Can Eggs be Frozen?

You can freeze eggs BUT it can be a bit more complicated than just popping them in an ice-cube tray. PLUS both the taste and texture will be compromised.

There are several very good sites that describe how to freeze eggs (if you must!) including oChef, the National Center for Home Preservation, What’s Cooking America.

Also the USDA has a great general information page on eggs.

Cooking Eggs

Very few cooks (or cookbooks) agree on how to cook an egg. In fact, the BBC News announced a foolproof way to cook eggs. A temperature-sensitive ink stamped on an egg lets you know if the egg is cooked by changing color as you cook the egg!

I don’t know why everyone uses the term soft boiled or hard boiled eggs. One should never ever boil an egg. In fact, you know when a “cooked” egg is overcooked by that green ring that you sometimes see around the yolk. It is perfectly fine to eat, but it doesn’t look great.

When hard cooking eggs it is best to use eggs that are at least one week old. You will find that they are much easier to peel.

OK, here we go!

Place the eggs tightly in a single layer in a saucepan. (One egg or 10 eggs will all take the same time to cook, as long as they are in a single layer.) Add one Tablespoon of salt to the water. (This will prevent the eggs from cracking.)

Then cover the eggs with water.

Place it on your stovetop on high heat.

Cover the pan.

Bring the water to a boil.

A lot of recipes will ask you to gently place the eggs in boiling water but I don’t like to do it that way. Too often while placing the egg in the water it has slipped, cracked and …well…hello poached egg!

After the water comes to a boil, immediately shut off the stove and let the pot of eggs just sit on the stove, covered, for 15 minutes for large eggs. Some people say to remove the pan from the stove top to avoid over cooking. All pans hold heat differently. Once you make the perfect hard cooked egg, try to use the same pan and timing to make all future hard cooked eggs.

After 3-5 minutes you will have a soft cooked egg.

A hard cooked extra large egg should sit for 18 minutes.

Drain the hot water from the saucepan and let cold water run over the eggs.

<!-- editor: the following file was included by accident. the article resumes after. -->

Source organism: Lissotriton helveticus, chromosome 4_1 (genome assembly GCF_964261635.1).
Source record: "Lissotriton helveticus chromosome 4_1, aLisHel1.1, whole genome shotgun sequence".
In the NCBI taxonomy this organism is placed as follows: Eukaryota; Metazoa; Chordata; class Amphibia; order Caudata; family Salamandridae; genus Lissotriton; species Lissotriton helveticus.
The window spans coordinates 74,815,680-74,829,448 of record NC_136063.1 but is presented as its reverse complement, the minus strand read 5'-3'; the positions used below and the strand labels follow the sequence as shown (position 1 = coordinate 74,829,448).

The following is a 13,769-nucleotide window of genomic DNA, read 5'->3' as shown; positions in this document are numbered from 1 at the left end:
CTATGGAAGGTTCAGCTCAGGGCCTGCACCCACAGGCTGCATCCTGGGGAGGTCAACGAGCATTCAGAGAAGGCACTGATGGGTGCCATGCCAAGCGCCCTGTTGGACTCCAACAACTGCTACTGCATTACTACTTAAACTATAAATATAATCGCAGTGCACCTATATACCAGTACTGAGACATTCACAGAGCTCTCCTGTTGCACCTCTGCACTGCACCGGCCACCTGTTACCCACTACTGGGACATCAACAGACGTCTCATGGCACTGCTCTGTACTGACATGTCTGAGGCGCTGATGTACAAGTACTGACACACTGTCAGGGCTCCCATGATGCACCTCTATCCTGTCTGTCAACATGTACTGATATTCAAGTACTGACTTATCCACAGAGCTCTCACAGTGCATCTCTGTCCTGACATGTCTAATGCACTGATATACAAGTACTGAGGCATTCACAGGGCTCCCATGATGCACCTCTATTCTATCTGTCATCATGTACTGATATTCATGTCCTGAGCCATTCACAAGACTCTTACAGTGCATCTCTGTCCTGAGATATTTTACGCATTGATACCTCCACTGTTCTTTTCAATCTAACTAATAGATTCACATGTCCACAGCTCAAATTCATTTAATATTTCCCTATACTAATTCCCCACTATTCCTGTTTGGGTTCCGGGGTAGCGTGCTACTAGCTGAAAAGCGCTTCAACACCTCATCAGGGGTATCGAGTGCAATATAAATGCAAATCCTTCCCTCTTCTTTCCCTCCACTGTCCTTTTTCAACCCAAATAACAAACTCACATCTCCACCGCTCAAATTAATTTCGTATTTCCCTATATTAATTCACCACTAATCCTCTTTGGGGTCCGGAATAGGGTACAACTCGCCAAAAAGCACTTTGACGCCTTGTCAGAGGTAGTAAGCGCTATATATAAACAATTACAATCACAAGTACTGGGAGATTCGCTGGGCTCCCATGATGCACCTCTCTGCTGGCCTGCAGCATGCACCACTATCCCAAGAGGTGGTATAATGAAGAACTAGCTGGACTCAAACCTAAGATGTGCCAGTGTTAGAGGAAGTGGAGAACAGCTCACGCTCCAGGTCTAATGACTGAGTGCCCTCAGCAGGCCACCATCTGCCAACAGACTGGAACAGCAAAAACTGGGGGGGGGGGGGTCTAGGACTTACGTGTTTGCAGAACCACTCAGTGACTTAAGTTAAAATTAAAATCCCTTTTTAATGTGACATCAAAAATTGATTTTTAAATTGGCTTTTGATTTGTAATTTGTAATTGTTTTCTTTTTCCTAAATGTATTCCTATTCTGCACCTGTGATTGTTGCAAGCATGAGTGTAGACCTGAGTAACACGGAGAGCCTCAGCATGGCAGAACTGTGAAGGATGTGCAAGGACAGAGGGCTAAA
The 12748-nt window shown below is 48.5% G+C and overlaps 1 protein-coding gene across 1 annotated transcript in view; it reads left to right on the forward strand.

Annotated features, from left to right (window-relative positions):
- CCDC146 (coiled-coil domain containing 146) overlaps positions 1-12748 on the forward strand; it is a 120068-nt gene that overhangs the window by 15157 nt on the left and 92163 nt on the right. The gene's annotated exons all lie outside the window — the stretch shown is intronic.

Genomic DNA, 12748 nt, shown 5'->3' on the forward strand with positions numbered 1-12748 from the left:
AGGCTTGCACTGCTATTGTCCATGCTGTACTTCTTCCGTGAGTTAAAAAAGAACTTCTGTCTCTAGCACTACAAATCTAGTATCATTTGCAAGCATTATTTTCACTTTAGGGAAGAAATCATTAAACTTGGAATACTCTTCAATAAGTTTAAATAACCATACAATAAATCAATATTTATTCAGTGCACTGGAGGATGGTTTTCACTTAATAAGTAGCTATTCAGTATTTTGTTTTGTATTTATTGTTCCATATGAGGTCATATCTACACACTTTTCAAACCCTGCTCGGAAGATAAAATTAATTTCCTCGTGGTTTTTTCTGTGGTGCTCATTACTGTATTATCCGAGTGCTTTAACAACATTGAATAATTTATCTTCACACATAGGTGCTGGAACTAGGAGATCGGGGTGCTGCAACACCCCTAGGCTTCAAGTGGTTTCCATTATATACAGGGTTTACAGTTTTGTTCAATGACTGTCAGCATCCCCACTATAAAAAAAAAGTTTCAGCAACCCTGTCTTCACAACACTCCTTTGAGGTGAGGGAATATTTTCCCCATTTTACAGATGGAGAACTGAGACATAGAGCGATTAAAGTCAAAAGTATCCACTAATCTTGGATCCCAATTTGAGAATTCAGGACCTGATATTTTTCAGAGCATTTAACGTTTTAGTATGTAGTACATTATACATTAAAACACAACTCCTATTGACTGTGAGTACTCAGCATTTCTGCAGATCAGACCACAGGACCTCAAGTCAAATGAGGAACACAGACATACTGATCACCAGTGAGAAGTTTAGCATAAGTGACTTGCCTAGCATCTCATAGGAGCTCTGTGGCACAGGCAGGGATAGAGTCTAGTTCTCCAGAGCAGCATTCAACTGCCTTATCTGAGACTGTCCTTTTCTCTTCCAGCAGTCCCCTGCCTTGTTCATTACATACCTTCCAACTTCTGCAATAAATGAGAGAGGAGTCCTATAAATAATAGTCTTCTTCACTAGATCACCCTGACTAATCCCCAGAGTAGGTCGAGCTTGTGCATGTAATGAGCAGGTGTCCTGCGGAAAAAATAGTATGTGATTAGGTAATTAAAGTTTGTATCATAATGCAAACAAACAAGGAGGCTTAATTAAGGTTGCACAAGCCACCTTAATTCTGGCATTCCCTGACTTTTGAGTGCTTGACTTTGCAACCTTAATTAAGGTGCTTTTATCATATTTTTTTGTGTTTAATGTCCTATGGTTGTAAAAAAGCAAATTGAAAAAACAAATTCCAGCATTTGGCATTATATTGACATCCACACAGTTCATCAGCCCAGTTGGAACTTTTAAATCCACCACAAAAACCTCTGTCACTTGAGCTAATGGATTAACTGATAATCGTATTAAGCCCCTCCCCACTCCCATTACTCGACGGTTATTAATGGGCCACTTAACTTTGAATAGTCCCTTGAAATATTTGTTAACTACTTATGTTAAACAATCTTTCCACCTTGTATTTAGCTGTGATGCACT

It’s best to peel the eggs right before you use them.

I know two ways to make the peeling easier. One is to crack the shell at the ends of each egg and return them to cold water. This allows the water to seep in.

Or after the eggs have cooled just put them in the refrigerator for a few hours. Cold eggs are much easier to peel.

A hard cooked egg should be put in the refrigerator within two hours of cooking and will keep in the refrigerator, unpeeled, about 1 week.

That’s it for eggs!



More startcooking.com egg posts:

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How to Make Chicken Marsala

print recipe card posted in Main Dishes by Kathy Maister

Chicken Marsala is the name given to chicken cutlets topped with a gravy made from Marsala wine (which comes from Italy.) This recipe is also chock full of mushrooms! I used a combination of Shitake mushrooms….

…and Baby Bella mushrooms.

For the Marsala Sauce you will need:

To make the chicken cutlets you will need the following ingredients

  • 2 eggs
  • 2 tablespoons of water
  • 1 cup of dry seasoned bread crumbs
  • 1 cup of flour (to dredge the chicken)
  • 1 1/2 pounds of thin sliced boneless chicken breasts
  • 3 tablespoons of vegetable oil

Step 1

Wash and slice the mushrooms.
Crush the garlic.
Measure out all remaining ingredients needed for both the chicken cutlets and the Marsala sauce.

Step 2

Cook the chicken cutlets according to my video on how to make Chicken Cutlets.

As you’ll see on the video, boneless chicken breasts need to be first coated (dredged) in flour, then eggs, then bread crumbs.

Once you have finished coating the chicken, be sure to THROW AWAY any leftover flour, egg, and bread crumbs. Raw chicken is filled with bacteria which makes the leftovers unusable.

Step 3

When the chicken is cooked, remove it from the pan and put it on a dish. Cover the dish with tin foil to keep the chicken warm.

Step 4

Melt 1 Tablespoon of butter in the same pan you cooked the chicken in.

Add 1 clove of crushed garlic….

…and the cleaned and sliced mushrooms, and cook for 1 minute over medium heat.

Stir in 2 Tablespoons of flour and cook for another 30 seconds.

Add 3/4 cup of chicken stock

…and 1/2 cup of Marsala.

Stir until thickened and…

…continue cooking for another 4-5 minutes or until the mushrooms are tender.

Add some salt and pepper to taste and pour the sauce over the cooked chicken.